Unity is not about uniformity

A young Jewish leader’s vision on communal challenges.

June 1, 2017 16:52
3 minute read.
secular religious Jews

A secular and religious Jew walk arm in arm as a celebration of Jewish unity. (photo credit: KAREN ABRAMSON)

A growing chorus exists in a Jewish world of voices increasingly worried about Diaspora life, expressed through concerns about intermarriage, polarization on college campuses, support for Israel and more.

The concerning part to me about these issues is not that they seem intractable – vexing problems often do until the solution is found – but rather the approach of the most concerned parties.

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The solutions offered to these modern-day Jewish challenges are often presented as uniquely correct, inherently discounting those who feel differently. Said in a different way, these solutions conflate unity with uniformity, ignoring that the true strength in being united is in accepting and recognizing the value of diversity.

Unity is not about uniformity, but many voices around the Jewish world speak as if having divergent opinions on important issues to the community is somehow flawed and problematic.

It seems a bit amazing that people who make jokes about two Jews-three opinions turn around and call others in the community something akin to being traitors just for voicing an alternative opinion. Real unity, to me, it seems, is being unified in diverse beliefs. Not only is that much more constructive to building inclusive and strong community, but it also appears to be a lesson learned over the last 2,000 years of Jewish history.

Much is made of the Jewish people being the only group still around from biblical times, and one key reason is clearly that Jews have been able to adapt and be part of diverse societies, while keeping the unity of Jewish connection.

One important uniqueness of the Jewish people, it seems, is that there is unity at the core of Jewish experience even while culturally very diverse. Jews have been Russian and Persian, Moroccan and Polish, but they have always been Jewish. The message of survival of 2,000 years is about the strength in diversity.

Rich or poor, Left or Right, religious or secular, gay or straight, our diversity has been an asset even as we stayed united by the concept of Judaism. That is why the threat of disunity is so pernicious, and the accusations of disloyalty so counterproductive.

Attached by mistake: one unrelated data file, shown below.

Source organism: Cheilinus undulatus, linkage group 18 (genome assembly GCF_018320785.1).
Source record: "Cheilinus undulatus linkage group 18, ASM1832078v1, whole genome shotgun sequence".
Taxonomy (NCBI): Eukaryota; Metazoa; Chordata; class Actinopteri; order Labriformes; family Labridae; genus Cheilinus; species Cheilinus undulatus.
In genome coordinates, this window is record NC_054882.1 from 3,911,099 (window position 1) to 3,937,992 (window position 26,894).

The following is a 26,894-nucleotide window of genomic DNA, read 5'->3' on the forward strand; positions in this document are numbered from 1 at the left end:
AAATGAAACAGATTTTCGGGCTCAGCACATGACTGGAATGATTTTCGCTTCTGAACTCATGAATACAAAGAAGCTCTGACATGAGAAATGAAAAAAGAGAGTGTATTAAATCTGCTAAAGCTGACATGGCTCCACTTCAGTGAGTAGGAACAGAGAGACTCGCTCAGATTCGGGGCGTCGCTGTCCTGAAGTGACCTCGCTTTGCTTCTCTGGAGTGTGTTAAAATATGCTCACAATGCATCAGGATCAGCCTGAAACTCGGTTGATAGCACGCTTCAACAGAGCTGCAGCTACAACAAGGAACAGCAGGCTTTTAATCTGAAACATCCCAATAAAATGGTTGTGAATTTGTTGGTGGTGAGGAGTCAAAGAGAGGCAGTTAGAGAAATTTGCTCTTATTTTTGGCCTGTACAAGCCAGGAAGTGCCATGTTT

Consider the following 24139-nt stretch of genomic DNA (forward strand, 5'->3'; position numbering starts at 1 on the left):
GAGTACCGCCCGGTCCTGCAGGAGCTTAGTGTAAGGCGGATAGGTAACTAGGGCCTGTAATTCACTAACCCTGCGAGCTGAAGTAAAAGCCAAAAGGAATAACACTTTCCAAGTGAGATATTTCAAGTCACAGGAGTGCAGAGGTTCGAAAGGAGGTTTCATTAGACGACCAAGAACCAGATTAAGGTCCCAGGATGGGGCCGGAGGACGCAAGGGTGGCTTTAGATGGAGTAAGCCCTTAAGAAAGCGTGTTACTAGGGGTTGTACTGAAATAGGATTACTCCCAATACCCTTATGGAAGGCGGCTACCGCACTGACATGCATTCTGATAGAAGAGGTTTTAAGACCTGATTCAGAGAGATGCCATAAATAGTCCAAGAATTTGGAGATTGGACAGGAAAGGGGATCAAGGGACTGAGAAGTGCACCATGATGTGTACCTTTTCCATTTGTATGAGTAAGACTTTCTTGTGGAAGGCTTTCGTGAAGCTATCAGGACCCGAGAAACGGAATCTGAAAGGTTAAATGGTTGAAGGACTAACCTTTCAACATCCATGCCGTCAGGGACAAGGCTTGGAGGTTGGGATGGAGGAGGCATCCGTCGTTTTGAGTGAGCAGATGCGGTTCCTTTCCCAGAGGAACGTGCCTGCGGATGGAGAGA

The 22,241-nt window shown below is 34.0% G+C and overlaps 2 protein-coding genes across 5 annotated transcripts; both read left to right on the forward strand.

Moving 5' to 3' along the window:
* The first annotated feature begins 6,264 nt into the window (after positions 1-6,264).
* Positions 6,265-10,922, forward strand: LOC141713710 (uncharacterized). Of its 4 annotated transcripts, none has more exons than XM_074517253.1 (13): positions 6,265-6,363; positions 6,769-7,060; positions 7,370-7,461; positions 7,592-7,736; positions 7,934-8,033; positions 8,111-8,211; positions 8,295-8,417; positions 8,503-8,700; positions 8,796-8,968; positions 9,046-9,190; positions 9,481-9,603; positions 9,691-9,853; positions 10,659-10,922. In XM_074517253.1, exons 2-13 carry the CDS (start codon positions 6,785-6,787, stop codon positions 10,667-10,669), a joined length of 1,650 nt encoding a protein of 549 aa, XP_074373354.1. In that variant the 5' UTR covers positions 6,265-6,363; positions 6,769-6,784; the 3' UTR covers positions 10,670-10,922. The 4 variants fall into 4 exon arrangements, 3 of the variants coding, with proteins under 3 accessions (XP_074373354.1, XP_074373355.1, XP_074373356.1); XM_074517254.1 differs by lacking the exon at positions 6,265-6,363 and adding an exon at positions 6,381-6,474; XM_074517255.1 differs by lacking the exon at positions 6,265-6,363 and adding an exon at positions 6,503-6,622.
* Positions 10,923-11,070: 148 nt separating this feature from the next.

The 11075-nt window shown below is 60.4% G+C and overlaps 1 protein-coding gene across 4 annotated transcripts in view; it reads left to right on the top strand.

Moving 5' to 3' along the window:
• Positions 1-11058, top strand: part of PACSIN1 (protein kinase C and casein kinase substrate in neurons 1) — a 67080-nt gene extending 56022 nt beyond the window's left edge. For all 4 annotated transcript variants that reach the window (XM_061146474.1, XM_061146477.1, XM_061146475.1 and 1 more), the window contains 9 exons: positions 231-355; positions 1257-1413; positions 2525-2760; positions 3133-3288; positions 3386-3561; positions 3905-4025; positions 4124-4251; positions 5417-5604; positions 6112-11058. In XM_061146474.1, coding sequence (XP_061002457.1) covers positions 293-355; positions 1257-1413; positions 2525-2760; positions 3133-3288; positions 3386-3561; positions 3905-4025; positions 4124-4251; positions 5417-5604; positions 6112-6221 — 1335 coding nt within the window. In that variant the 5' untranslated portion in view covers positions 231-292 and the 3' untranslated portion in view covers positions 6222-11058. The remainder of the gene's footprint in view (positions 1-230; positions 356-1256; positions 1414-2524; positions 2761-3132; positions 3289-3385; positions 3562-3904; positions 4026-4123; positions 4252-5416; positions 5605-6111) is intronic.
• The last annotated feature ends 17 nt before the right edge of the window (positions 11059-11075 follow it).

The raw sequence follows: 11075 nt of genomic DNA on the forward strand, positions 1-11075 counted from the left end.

What then is the solution to effectively address these very real issues of concern as a community? My suggestion is to find individuals and mentors within the community who can and are willing to bring forward different viewpoints to be shared in a way that doesn’t silence one side or the other. This requires courage, for those who are willing to stand in the middle and hold up multiple views and sides at once, but it is crucial if we don’t want to see the community divide itself in a way that we can’t even talk to each other, or the presence of one group becomes mutually exclusive for others. This requires bringing out the voices from the community with different views with the goal of leading to constructive discussion. Right, Left, religious, secular, minorities within the community – all these voices must be brought out and made audible for the other in a way that encourages open conversations and welcomes diversity of opinions.

The difficulty of the challenges facing the Jewish community today cannot be understated, but neither too can the threat of the community tearing itself apart by calling each other traitors to the cause. The lesson instead, is to keep our uniqueness of being open to each other’s uniqueness.

To take our diversity of opinion, beliefs and attitudes as a fundamental strength, not as cause for concern. I see this vision as a motivation driving the Jerusalem Unity Prize and Unity Day and why I feel these types of initiatives deserve even stronger embrace within the diverse Jewish communities all over the world.

Our unique challenge remains to confront those who proclaim to be the arbiters of truth, of knowing what is best of the Jewish community and discounting all those who feel or argue otherwise. The old joke of the man stranded on a desert island who builds two synagogues, one for him and one he will absolutely never set foot in, carries a warning. We too can be stranded by dividing ourselves, and by discounting others as not acceptable members of our group, just as we can choose the alternative and celebrate our diversity as a strength and our unity as the greatest outcome of true diversity.

To find out more about how you can become involved with Unity Day activities in your area please visit www.unityprize.org.

The writer is chairman of the Council of Young Jewish Presidents and vice-president of United Hatzalah of Israel.

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